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shamanmoon

Shinny Sparkles In A Glaze

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shamanmoon    0

I've been looking on the internet as well as a few books on crystaline glazes but what I'm looking for is a way to add shinny copper sparkles to a glaze over a dark color. Sort of what happens with Crystaline Ultramarine but just the copper sparklies.

 

Thanks

post-62237-0-39153300-1397417516_thumb.jpg

post-62237-0-39153300-1397417516_thumb.jpg

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PeterH    87

Just a ranging shot to fully understand the question.

 

When you say shiny sparkles, and talk about crystalline glazes,  I immediately think of aventurines.
http://www.qualicer.org/recopilatorio/ponencias/pdf/0062315e.pdf
http://community.ceramicartsdaily.org/topic/1013-low-fire-aventurine-glaze/


Which I believe to be quite tricky, and would expect redox issues would make copper aventurines
even trickier.

This picture of a copper aventurine glass clearly shows the attractions
http://en.wikipedia.org/wiki/File:Goldfluss_%28Aventuringlas%29.jpg
... and the associated wiki page indicates some of the difficulties in it's production (and a glass in its tank --
unlike a glaze in a kiln -- is more or less isolated from the environmental redox).
http://en.wikipedia.org/wiki/Goldstone_%28gemstone%29

The wiki entry suggests to me that the matrix of an aventurine glaze will always be dark, as it will still contain

some precursor oxide of the crystals (and they always seem to involve the transition elements, which have

highly coloured ions).

Your request for "just the copper sparklies" suggests that you are after a clear copper aventurine. If so, you

may be out of luck.

 

Regards, Peter

 

BTW I'm not familiar with Crystalline Ultramarine. Do you have a reference, which might give a clue as to the

mechanism behind the sparkles.

 

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Benzine    609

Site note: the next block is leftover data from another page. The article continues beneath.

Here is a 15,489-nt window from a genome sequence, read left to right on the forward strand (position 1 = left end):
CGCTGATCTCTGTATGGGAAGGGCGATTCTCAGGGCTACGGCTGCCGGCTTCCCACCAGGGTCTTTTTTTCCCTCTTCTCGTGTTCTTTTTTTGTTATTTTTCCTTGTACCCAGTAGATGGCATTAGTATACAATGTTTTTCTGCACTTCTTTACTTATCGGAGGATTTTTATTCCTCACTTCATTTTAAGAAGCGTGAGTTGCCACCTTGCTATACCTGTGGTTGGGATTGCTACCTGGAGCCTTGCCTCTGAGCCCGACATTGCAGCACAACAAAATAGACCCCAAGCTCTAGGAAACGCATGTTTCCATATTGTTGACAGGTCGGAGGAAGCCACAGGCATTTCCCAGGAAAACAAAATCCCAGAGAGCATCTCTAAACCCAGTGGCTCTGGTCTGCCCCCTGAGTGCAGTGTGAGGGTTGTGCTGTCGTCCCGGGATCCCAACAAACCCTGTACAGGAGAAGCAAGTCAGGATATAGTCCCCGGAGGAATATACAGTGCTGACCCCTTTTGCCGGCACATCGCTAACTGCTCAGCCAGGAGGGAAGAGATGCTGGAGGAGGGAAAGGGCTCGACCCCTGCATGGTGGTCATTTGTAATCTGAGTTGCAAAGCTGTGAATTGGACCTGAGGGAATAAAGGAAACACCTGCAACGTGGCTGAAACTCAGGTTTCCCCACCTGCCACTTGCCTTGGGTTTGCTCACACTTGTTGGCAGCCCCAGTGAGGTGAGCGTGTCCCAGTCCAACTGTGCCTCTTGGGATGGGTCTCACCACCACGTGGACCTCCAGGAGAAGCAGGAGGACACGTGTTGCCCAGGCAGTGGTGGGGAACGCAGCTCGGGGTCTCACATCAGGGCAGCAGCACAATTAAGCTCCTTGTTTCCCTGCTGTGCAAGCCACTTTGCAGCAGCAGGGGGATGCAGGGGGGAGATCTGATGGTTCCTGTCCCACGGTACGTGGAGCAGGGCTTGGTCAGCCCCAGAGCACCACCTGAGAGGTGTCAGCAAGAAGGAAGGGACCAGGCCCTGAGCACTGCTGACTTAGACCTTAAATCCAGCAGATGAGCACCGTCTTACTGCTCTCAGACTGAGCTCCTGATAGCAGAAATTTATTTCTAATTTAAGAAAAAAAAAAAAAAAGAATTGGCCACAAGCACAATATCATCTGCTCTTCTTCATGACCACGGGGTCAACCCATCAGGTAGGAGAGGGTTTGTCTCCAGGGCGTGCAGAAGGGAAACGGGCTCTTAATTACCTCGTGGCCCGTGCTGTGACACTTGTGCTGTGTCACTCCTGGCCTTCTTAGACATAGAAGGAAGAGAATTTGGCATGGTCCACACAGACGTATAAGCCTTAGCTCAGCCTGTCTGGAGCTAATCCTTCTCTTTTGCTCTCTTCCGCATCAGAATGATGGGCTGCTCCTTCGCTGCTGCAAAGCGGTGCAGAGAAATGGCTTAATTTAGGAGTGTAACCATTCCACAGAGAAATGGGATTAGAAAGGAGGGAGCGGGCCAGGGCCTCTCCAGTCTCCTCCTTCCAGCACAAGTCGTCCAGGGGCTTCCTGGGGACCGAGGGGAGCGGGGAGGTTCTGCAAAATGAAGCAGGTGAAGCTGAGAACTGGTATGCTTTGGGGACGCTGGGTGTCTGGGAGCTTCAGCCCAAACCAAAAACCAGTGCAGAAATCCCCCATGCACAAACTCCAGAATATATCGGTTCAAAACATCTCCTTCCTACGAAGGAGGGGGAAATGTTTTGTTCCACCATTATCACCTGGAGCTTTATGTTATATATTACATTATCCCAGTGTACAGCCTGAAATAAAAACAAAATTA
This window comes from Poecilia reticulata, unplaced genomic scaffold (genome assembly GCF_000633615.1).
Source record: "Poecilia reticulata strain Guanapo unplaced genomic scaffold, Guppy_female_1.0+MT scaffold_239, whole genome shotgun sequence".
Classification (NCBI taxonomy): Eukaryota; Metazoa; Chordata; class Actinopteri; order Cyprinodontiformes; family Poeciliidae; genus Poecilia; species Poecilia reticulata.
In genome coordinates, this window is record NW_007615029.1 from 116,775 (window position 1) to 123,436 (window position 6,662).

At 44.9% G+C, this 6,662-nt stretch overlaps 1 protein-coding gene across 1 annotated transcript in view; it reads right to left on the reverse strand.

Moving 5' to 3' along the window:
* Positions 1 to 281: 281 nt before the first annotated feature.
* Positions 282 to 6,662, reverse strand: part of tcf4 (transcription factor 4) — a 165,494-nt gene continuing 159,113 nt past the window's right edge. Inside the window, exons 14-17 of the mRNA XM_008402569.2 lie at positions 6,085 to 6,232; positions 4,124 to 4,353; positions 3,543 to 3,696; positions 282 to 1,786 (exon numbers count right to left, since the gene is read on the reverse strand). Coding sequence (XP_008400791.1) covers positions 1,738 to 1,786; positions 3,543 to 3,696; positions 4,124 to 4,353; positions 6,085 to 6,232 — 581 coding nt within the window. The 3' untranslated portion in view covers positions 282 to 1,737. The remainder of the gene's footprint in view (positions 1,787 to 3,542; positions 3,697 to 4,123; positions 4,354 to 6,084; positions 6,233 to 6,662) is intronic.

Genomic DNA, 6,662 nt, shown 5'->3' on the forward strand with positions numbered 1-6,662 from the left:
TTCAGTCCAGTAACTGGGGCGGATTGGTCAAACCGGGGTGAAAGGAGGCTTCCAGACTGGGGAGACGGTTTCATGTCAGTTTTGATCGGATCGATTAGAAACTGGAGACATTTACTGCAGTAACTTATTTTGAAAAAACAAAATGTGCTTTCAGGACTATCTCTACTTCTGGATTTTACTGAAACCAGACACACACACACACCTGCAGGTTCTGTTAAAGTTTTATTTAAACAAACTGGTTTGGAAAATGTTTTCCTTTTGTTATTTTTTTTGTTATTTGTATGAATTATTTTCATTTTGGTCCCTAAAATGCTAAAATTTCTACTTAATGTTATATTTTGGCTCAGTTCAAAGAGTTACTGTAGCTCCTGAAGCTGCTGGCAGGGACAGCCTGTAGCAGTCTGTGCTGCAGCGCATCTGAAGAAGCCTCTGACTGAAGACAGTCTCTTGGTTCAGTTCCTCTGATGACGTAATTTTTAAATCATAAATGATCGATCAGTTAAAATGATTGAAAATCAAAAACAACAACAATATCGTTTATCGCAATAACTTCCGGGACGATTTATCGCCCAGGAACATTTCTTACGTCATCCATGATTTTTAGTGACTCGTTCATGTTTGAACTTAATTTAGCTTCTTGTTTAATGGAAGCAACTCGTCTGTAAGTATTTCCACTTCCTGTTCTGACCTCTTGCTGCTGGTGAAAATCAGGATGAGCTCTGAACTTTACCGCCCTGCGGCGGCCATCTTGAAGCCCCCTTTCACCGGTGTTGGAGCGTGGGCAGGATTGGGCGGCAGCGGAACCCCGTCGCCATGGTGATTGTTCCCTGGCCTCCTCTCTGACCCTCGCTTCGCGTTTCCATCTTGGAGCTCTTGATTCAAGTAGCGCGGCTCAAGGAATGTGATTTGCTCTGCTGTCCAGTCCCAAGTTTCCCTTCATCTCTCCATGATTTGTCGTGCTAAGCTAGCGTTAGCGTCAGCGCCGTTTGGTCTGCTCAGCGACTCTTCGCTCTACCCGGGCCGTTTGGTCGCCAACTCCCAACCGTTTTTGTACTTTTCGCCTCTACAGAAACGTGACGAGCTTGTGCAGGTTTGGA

I believe there are some "Jewel Brown" recipes floating around out there.  That's what it reminds me of.

 

I use a commercial low fire one, in my classroom.  I'm quite fond of it.

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shamanmoon    0

Thank you both for such speedy answers. Peter, I will read the pdf and see if I understand it. It looks complicated.

 

The glaze I used in class is Amaco Crystaltex CTL-46 Ultramarine Jewel. I don't know what they use to get the little explosions of patina green and sparkley copper. But the wiki photos is the effect I'm looking for.

 

Bezine, I will look around for that glaze recipe.

 

Again, thank you both.

 

Sherman

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PeterH    87

As you are using a Crystaltex glaze, I assume that you know that you can buy the "crystals" separately

http://www.bigceramicstore.com/glazes/special-finishes-mattes/amaco-glaze-crystals.html

... although they don't look very sparkly to me.

 

I'm still intrigued by your picture of Crystalline Ultramarine with the copper sparklies. Have you used this glaze,

just seen a picture? Can you give me any pointer to it, or say where your picture came from?

 

On a negative note, look at this advertising picture of a commercial Copper Aventurine

http://www.bathpotters.co.uk/copper-aventurine-mayco-element-el-121/p3874

... AFAIK good sparkles require carefully controlled cooling cycles

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shamanmoon    0

The photo is of a hand built teapot that I made about a month ago. Yes the exterior was painted with CLT-46 after bisking. Unfortunately, the day after coming out of the kiln it split open. My teacher is of the opinion that the wall was too thin, I think I may have over glaze the inside causing stress between the interior and exterior.

 

No I didn't know you could purchase the crystals alone.

 

Attached is another jpeg of the sparkles.

 

Thanks again.

 

Sherman

post-62237-0-90203200-1397577288_thumb.jpg

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